Risk may also be created by gaps, for example in organisational audit procedures, which allow human error or malpractice to pass through or exploit gaps in organisational policy, systems and procedures.

Whatever the cause, it may be reasonable to infer that the greater the gap between the conduct of an investigation and that required by law the greater the potential risk to the proper exercise of the judicial process.

Standard risk assessments rely upon targeted questions to create the knowledge required to identify and close any gaps between an organisation and its legal and contractual obligations.  The following questions may help to identify any undisclosed gap which may exist between the conduct of an investigation and that required by law. Once identified it may be possible to assess the degree to which this material risks creating a miscarriage of justice and by implication act to close any gaps between the way investigations are conducted and that required by law.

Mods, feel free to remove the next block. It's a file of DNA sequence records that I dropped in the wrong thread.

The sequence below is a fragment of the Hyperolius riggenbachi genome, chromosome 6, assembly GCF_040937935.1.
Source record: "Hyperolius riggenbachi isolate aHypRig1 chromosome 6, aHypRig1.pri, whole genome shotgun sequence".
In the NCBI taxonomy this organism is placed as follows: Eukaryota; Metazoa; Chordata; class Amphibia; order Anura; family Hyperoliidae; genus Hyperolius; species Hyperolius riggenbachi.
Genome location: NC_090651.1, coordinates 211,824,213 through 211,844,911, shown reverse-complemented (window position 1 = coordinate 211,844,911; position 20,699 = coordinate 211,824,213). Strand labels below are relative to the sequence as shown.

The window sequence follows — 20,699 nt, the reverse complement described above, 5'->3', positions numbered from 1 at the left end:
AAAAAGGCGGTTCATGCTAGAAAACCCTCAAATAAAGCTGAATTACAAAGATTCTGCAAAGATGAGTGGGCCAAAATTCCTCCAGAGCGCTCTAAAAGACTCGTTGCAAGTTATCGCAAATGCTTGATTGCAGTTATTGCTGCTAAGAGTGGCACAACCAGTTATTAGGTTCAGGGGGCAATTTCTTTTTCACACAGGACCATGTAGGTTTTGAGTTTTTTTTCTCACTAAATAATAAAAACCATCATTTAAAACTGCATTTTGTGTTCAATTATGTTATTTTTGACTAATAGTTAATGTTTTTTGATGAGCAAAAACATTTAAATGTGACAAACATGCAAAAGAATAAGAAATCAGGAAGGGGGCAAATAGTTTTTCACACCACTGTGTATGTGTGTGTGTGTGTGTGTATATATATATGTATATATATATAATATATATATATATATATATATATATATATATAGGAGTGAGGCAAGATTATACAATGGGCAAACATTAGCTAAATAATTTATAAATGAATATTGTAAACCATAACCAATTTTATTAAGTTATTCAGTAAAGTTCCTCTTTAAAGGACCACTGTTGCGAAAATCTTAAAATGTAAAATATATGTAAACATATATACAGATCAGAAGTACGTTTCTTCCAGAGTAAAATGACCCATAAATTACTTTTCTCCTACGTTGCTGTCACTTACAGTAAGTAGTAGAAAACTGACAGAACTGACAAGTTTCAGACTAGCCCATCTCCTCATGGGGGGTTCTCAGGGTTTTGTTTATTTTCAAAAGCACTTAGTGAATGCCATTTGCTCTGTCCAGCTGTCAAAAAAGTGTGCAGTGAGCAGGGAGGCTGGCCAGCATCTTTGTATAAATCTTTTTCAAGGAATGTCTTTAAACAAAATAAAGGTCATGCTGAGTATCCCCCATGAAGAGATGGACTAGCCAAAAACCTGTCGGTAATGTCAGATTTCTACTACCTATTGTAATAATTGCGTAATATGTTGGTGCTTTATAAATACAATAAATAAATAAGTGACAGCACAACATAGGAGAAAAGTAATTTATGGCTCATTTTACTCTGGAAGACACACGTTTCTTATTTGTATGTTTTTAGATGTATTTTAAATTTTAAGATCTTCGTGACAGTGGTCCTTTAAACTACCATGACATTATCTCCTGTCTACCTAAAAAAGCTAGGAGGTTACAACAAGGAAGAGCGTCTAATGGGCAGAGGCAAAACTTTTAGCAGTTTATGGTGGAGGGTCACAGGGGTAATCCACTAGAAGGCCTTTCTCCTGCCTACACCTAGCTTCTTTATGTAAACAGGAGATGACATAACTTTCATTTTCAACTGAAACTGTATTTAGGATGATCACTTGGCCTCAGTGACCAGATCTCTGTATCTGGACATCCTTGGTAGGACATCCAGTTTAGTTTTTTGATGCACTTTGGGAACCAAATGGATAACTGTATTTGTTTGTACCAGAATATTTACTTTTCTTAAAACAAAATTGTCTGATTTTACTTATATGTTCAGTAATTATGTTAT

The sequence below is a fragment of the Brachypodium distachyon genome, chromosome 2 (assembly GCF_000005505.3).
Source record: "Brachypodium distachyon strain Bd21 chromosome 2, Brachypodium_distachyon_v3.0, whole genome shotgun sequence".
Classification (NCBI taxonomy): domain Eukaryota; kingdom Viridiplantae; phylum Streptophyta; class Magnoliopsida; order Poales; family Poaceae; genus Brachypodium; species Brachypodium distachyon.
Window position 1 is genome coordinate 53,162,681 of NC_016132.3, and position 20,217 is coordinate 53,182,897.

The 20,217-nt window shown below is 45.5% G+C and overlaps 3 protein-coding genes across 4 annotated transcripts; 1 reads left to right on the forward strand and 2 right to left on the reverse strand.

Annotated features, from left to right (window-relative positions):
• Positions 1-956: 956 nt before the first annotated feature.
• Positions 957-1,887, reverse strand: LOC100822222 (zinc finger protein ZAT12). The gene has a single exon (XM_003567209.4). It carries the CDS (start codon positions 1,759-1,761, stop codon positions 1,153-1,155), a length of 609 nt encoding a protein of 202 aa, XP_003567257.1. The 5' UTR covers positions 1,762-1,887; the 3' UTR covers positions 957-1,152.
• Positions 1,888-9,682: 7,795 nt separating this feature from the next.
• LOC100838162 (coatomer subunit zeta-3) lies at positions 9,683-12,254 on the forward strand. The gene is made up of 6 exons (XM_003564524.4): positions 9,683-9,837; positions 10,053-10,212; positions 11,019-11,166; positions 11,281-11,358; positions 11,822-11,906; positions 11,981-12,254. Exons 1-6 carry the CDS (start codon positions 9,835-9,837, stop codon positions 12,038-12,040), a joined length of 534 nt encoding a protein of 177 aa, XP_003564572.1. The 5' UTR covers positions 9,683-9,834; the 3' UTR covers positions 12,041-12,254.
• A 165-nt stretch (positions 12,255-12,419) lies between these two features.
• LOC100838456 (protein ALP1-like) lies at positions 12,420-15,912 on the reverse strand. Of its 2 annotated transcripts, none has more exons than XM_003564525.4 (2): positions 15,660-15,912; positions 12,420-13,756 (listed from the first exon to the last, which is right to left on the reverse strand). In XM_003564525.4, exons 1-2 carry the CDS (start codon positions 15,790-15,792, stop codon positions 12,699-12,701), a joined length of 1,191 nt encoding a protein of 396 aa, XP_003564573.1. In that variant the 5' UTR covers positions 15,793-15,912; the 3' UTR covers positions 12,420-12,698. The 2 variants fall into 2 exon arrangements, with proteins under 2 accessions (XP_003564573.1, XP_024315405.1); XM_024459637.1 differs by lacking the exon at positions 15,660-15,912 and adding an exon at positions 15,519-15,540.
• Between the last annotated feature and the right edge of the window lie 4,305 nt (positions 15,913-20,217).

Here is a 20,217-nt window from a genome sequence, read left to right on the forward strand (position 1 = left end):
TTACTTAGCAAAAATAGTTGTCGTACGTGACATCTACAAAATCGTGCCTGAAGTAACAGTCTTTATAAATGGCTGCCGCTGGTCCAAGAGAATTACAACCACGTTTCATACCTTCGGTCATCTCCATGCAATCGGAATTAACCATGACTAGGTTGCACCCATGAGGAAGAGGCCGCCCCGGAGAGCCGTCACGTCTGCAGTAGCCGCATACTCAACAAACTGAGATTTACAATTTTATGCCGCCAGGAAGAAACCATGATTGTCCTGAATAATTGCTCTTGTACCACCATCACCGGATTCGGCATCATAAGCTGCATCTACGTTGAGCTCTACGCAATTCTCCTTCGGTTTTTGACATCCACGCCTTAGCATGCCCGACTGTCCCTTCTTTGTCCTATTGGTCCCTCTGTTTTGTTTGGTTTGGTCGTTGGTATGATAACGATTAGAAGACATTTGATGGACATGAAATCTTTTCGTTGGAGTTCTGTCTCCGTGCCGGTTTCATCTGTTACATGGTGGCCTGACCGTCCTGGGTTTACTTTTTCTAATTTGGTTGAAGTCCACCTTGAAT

Risk Assessment Questions

Organisational Policy, Systems and Procedures

  1. To what degree do organisational policies, systems and procedures require investigators to document and follow all reasonable lines of enquiry capable of:
    1. Implicating a person of interest[16] or suspect in an alleged crime;
    2. Eliminating[17] a person of interest or suspect from an investigation:
    3. Undermining the prosecution of a suspect or assisting their defence?
  2. Where are the relevant policies, systems and procedures published?
  3. How are they enforced – it may be reasonable to expect Chief Officers to implement effective audit procedures in place?

Investigative Policy, Systems and Procedures

  1. Was the investigation conducted using a standard documented system or systems?
  2. To what degree did the system/s require investigators to systematically and chronologically, record, assess, protect[18], act on and disclose relevant material?